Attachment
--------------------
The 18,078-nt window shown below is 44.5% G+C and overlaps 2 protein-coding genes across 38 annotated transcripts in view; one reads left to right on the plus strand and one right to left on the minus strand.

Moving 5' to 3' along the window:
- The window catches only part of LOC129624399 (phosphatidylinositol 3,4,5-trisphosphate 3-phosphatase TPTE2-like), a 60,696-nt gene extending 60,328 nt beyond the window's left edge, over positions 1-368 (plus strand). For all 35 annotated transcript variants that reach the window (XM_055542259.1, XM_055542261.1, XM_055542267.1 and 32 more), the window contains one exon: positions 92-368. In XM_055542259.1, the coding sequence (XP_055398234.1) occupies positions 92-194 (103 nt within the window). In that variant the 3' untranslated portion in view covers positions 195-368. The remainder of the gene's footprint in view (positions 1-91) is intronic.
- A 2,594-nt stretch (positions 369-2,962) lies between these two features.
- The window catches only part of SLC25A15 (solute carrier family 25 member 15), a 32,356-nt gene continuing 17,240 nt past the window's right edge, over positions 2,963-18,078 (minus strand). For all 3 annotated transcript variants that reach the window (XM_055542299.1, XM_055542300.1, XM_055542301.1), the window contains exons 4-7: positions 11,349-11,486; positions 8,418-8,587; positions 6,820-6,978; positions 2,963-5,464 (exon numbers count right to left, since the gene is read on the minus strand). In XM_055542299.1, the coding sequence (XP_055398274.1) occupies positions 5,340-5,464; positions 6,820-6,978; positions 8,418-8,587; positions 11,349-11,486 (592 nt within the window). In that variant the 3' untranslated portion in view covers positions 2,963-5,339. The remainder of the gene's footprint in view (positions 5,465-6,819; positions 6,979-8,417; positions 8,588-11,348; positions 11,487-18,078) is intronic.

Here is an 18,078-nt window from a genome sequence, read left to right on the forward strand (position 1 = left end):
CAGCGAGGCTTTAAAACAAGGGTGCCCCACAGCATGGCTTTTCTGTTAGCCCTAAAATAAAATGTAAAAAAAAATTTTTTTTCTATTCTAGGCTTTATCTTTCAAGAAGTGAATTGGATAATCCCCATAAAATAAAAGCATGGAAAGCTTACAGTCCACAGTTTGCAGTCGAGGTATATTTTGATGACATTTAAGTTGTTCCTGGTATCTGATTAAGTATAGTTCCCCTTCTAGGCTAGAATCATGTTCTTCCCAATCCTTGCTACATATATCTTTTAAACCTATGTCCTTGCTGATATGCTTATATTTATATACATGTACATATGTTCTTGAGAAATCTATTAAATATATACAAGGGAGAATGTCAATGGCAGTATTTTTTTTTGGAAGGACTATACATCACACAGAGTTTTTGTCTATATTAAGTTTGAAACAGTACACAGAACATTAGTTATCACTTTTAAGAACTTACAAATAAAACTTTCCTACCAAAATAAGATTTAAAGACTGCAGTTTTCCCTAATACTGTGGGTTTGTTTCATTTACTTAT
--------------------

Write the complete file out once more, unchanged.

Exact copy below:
The 18,078-nt window shown below is 44.5% G+C and overlaps 2 protein-coding genes across 38 annotated transcripts in view; one reads left to right on the plus strand and one right to left on the minus strand.

Moving 5' to 3' along the window:
- The window catches only part of LOC129624399 (phosphatidylinositol 3,4,5-trisphosphate 3-phosphatase TPTE2-like), a 60,696-nt gene extending 60,328 nt beyond the window's left edge, over positions 1-368 (plus strand). For all 35 annotated transcript variants that reach the window (XM_055542259.1, XM_055542261.1, XM_055542267.1 and 32 more), the window contains one exon: positions 92-368. In XM_055542259.1, the coding sequence (XP_055398234.1) occupies positions 92-194 (103 nt within the window). In that variant the 3' untranslated portion in view covers positions 195-368. The remainder of the gene's footprint in view (positions 1-91) is intronic.
- A 2,594-nt stretch (positions 369-2,962) lies between these two features.
- The window catches only part of SLC25A15 (solute carrier family 25 member 15), a 32,356-nt gene continuing 17,240 nt past the window's right edge, over positions 2,963-18,078 (minus strand). For all 3 annotated transcript variants that reach the window (XM_055542299.1, XM_055542300.1, XM_055542301.1), the window contains exons 4-7: positions 11,349-11,486; positions 8,418-8,587; positions 6,820-6,978; positions 2,963-5,464 (exon numbers count right to left, since the gene is read on the minus strand). In XM_055542299.1, the coding sequence (XP_055398274.1) occupies positions 5,340-5,464; positions 6,820-6,978; positions 8,418-8,587; positions 11,349-11,486 (592 nt within the window). In that variant the 3' untranslated portion in view covers positions 2,963-5,339. The remainder of the gene's footprint in view (positions 5,465-6,819; positions 6,979-8,417; positions 8,588-11,348; positions 11,487-18,078) is intronic.

Here is an 18,078-nt window from a genome sequence, read left to right on the forward strand (position 1 = left end):
CAGCGAGGCTTTAAAACAAGGGTGCCCCACAGCATGGCTTTTCTGTTAGCCCTAAAATAAAATGTAAAAAAAAATTTTTTTTCTATTCTAGGCTTTATCTTTCAAGAAGTGAATTGGATAATCCCCATAAAATAAAAGCATGGAAAGCTTACAGTCCACAGTTTGCAGTCGAGGTATATTTTGATGACATTTAAGTTGTTCCTGGTATCTGATTAAGTATAGTTCCCCTTCTAGGCTAGAATCATGTTCTTCCCAATCCTTGCTACATATATCTTTTAAACCTATGTCCTTGCTGATATGCTTATATTTATATACATGTACATATGTTCTTGAGAAATCTATTAAATATATACAAGGGAGAATGTCAATGGCAGTATTTTTTTTTGGAAGGACTATACATCACACAGAGTTTTTGTCTATATTAAGTTTGAAACAGTACACAGAACATTAGTTATCACTTTTAAGAACTTACAAATAAAACTTTCCTACCAAAATAAGATTTAAAGACTGCAGTTTTCCCTAATACTGTGGGTTTGTTTCATTTACTTAT